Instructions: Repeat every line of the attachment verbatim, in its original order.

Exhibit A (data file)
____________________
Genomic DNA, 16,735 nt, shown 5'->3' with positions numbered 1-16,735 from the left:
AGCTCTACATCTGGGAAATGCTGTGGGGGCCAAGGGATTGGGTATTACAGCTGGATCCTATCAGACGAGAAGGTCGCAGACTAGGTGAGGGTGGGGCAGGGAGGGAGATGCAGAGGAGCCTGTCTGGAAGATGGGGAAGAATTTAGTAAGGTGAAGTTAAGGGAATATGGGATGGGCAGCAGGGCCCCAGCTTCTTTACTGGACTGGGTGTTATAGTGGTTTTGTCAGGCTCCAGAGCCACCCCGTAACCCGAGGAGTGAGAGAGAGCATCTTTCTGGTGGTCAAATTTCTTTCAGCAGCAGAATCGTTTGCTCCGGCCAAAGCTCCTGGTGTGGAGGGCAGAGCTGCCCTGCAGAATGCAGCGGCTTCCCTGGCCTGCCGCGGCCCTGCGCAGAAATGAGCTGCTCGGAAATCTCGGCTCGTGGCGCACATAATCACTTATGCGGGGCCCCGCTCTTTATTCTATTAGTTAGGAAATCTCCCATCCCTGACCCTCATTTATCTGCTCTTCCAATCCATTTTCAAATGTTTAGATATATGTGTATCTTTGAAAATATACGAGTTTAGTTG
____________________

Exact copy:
Genomic DNA, 16,735 nt, shown 5'->3' with positions numbered 1-16,735 from the left:
AGCTCTACATCTGGGAAATGCTGTGGGGGCCAAGGGATTGGGTATTACAGCTGGATCCTATCAGACGAGAAGGTCGCAGACTAGGTGAGGGTGGGGCAGGGAGGGAGATGCAGAGGAGCCTGTCTGGAAGATGGGGAAGAATTTAGTAAGGTGAAGTTAAGGGAATATGGGATGGGCAGCAGGGCCCCAGCTTCTTTACTGGACTGGGTGTTATAGTGGTTTTGTCAGGCTCCAGAGCCACCCCGTAACCCGAGGAGTGAGAGAGAGCATCTTTCTGGTGGTCAAATTTCTTTCAGCAGCAGAATCGTTTGCTCCGGCCAAAGCTCCTGGTGTGGAGGGCAGAGCTGCCCTGCAGAATGCAGCGGCTTCCCTGGCCTGCCGCGGCCCTGCGCAGAAATGAGCTGCTCGGAAATCTCGGCTCGTGGCGCACATAATCACTTATGCGGGGCCCCGCTCTTTATTCTATTAGTTAGGAAATCTCCCATCCCTGACCCTCATTTATCTGCTCTTCCAATCCATTTTCAAATGTTTAGATATATGTGTATCTTTGAAAATATACGAGTTTAGTTG